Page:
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Trading stocks on Robinhood is often a breeze, but they don’t allow you to trade mutual funds or bonds. This issue leads many investors to wonder if the popular brokerage firm lets people purchase and sell index funds.
Choosing the correct funds from the best firms can make a world of difference.
Robinhood has index funds that are very easy to research, buy, and sell. Head to the search bar and type in the word ‘Index Fund’ to find a list of available options. You can also purchase ETF index funds such as SPY, QQQ, etc. just like you would a regular stock.
Each index fund will show you its earnings, predicted earnings down the road, profit, expert suggestions, and more.
In this article, I will discuss the process of investing in index funds on Robinhood, how you can know which funds are worth your time and money, and all of the necessary tax information to keep up with the IRS’s demands.
How to Invest in Index Funds on Robinhood
To invest in index funds on Robinhood, you need to find the fund you’re searching for in the search bar, choose to buy it, and research the long-term potential gains and losses. Index funds are designed for long-term investments, not day trading or short-term strategies.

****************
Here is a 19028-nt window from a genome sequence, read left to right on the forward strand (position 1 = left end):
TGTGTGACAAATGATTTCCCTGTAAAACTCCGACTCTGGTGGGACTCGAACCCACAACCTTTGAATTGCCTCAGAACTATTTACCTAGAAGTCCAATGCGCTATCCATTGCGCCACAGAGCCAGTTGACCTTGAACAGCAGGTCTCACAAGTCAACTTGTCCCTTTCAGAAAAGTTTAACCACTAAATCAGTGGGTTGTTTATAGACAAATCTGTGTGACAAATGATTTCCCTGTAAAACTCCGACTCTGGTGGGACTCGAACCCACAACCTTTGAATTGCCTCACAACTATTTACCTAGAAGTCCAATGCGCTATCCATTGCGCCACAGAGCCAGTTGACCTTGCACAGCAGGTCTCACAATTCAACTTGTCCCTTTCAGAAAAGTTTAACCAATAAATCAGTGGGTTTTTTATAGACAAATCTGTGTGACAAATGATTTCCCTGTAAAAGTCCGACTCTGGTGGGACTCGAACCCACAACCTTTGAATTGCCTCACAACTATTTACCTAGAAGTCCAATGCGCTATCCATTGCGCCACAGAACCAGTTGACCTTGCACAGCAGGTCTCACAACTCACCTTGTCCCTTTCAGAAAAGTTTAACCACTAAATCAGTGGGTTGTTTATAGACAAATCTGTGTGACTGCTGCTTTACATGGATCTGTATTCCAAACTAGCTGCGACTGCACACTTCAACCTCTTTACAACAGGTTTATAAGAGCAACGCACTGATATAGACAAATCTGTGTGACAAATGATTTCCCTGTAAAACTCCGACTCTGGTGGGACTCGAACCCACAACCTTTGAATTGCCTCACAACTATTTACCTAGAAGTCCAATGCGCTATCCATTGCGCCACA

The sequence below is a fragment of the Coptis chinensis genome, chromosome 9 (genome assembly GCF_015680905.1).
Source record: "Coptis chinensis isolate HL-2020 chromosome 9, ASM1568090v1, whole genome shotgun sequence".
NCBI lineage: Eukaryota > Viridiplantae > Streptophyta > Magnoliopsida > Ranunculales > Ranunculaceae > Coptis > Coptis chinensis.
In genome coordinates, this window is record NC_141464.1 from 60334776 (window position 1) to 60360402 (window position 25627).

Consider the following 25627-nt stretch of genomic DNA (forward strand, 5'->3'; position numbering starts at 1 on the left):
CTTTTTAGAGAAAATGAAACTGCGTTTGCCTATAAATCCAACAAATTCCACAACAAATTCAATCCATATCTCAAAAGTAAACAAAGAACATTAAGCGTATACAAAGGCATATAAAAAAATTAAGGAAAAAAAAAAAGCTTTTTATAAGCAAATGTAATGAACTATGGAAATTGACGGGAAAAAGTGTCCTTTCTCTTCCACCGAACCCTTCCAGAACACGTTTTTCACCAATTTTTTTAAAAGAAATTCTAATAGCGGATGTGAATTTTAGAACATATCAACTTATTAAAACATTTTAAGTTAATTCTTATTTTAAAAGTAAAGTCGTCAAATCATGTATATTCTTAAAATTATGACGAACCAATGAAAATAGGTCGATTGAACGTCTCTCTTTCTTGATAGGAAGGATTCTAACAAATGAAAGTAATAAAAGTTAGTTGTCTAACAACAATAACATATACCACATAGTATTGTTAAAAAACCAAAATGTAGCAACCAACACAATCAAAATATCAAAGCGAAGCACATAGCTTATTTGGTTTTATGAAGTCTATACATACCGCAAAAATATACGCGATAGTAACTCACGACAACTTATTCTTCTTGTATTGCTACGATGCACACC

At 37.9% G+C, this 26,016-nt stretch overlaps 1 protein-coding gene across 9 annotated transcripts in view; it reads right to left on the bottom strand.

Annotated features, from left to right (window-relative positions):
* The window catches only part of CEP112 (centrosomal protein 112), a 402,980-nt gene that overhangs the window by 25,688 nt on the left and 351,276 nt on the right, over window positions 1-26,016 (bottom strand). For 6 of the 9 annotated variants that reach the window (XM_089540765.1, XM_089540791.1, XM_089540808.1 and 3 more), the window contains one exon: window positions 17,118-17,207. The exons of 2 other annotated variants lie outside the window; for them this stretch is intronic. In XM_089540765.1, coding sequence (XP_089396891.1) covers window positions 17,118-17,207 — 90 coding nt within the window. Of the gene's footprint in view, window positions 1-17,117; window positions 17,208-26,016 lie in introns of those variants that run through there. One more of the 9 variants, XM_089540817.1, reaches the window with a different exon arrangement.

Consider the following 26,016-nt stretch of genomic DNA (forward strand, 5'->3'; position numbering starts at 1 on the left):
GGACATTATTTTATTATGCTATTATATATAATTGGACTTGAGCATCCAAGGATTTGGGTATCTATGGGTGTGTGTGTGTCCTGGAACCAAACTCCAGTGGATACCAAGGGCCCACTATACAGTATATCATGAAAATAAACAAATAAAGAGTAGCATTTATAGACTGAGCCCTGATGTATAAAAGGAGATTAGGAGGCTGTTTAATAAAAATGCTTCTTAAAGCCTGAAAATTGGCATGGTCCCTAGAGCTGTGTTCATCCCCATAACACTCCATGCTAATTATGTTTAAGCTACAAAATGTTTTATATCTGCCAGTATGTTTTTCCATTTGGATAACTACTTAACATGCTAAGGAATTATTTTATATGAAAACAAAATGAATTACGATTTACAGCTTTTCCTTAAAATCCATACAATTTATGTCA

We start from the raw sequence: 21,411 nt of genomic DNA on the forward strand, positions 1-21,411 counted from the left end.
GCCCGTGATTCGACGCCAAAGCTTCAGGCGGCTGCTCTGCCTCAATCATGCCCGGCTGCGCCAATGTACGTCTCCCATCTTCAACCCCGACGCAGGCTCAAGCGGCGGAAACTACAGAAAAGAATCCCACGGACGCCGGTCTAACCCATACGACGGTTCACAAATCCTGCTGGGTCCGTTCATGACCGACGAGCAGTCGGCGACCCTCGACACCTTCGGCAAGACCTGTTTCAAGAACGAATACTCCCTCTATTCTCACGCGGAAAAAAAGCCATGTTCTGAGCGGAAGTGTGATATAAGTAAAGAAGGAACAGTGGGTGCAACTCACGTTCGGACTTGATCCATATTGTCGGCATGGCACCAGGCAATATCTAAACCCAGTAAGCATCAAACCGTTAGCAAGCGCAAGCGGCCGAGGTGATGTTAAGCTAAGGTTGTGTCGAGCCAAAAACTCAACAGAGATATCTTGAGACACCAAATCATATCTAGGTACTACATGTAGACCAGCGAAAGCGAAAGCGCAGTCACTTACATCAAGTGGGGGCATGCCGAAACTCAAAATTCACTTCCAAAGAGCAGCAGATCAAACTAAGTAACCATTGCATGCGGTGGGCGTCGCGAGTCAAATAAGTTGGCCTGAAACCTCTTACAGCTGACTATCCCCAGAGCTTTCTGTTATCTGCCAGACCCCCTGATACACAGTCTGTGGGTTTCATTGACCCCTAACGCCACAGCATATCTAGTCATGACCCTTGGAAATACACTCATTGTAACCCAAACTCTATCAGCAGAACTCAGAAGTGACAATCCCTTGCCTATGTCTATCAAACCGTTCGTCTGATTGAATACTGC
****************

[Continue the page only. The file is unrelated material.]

You should also make sure that the funds you’re buying are well-known and trusted.
Here’s a detailed method to invest in index funds properly:
- Type ‘Index Funds’ in Robinhood’s search bar (this step works on the app or the website). You can also look through Robinhood’s popular index funds to find out what people are investing in and to know if they’ve been profitable. There are countless websites that you can use to look up ETFs (exchange traded funds) to see which ones you want to trade.
- Look through all of the index funds and research their information. There’s a lot to consider when getting an index fund, especially since they’re designed to be long-term investments. I will cover some of the most important details in the following section.
- Choose your favorite index funds and decide how much money you want to invest in them. Medium explains you can create your own index using a chunk of other index funds or stocks you want to invest in for the long run. This tool is only advisable if you’re well-versed in the ways of the stock market.
- Decide if you want to hold onto them for long-term tax benefits and growth. Short-term investments are better for non-index fund stocks because they’re a bit more volatile. You can ride the lows until they go high, but well-known index funds usually grow reliably slow and steady.
How to Know Which Index Funds Are Good on Robinhood
To know which funds are good on Robinhood, check their earnings reports, how much they’ve profited, future plans of the companies or sectors in the index, and competitors. You can place index funds on a watchlist to see their trajectory and know if they’re worth investing in.
Robinhood offers a trending index fund layout to find out which ones are the most popular and profitable.
Keep these tips in mind before choosing index funds on Robinhood: